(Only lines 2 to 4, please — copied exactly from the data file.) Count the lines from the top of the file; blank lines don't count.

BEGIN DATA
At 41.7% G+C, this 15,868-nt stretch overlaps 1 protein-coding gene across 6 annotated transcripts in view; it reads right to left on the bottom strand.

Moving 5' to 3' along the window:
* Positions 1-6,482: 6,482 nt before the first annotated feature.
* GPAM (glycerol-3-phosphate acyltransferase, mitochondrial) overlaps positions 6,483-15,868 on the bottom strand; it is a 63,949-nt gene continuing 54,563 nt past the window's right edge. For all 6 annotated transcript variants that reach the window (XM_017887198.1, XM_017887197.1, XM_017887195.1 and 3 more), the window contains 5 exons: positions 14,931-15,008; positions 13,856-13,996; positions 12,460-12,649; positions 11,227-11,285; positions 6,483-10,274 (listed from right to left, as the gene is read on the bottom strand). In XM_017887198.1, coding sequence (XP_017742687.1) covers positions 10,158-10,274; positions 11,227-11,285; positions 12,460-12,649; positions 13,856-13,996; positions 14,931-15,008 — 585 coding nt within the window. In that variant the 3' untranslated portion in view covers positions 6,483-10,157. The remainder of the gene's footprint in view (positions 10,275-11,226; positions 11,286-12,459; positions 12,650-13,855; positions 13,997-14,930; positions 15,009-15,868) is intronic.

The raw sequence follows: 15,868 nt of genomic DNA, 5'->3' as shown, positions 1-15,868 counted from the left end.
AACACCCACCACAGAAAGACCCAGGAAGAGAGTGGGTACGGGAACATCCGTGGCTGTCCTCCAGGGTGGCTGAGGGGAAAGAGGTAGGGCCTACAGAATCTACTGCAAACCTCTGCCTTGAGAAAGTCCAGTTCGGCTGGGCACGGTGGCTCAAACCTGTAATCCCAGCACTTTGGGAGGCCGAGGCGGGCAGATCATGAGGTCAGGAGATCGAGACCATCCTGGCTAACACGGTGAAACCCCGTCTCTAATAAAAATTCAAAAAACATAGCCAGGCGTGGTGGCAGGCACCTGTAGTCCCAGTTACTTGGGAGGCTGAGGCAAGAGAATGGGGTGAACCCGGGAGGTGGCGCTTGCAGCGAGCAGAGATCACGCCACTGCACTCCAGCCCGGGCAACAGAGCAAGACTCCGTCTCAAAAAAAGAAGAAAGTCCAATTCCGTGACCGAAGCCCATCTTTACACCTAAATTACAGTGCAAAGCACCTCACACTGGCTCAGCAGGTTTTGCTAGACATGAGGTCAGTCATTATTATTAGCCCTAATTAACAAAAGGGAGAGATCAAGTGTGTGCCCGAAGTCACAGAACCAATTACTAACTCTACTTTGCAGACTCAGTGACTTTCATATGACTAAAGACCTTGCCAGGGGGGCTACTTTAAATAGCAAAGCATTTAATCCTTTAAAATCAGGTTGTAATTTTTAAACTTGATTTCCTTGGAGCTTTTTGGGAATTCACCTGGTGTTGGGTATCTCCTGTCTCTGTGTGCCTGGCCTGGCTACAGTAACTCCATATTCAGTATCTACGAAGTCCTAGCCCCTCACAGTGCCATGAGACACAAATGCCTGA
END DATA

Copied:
Moving 5' to 3' along the window:
* Positions 1-6,482: 6,482 nt before the first annotated feature.
* GPAM (glycerol-3-phosphate acyltransferase, mitochondrial) overlaps positions 6,483-15,868 on the bottom strand; it is a 63,949-nt gene continuing 54,563 nt past the window's right edge. For all 6 annotated transcript variants that reach the window (XM_017887198.1, XM_017887197.1, XM_017887195.1 and 3 more), the window contains 5 exons: positions 14,931-15,008; positions 13,856-13,996; positions 12,460-12,649; positions 11,227-11,285; positions 6,483-10,274 (listed from right to left, as the gene is read on the bottom strand). In XM_017887198.1, coding sequence (XP_017742687.1) covers positions 10,158-10,274; positions 11,227-11,285; positions 12,460-12,649; positions 13,856-13,996; positions 14,931-15,008 — 585 coding nt within the window. In that variant the 3' untranslated portion in view covers positions 6,483-10,157. The remainder of the gene's footprint in view (positions 10,275-11,226; positions 11,286-12,459; positions 12,650-13,855; positions 13,997-14,930; positions 15,009-15,868) is intronic.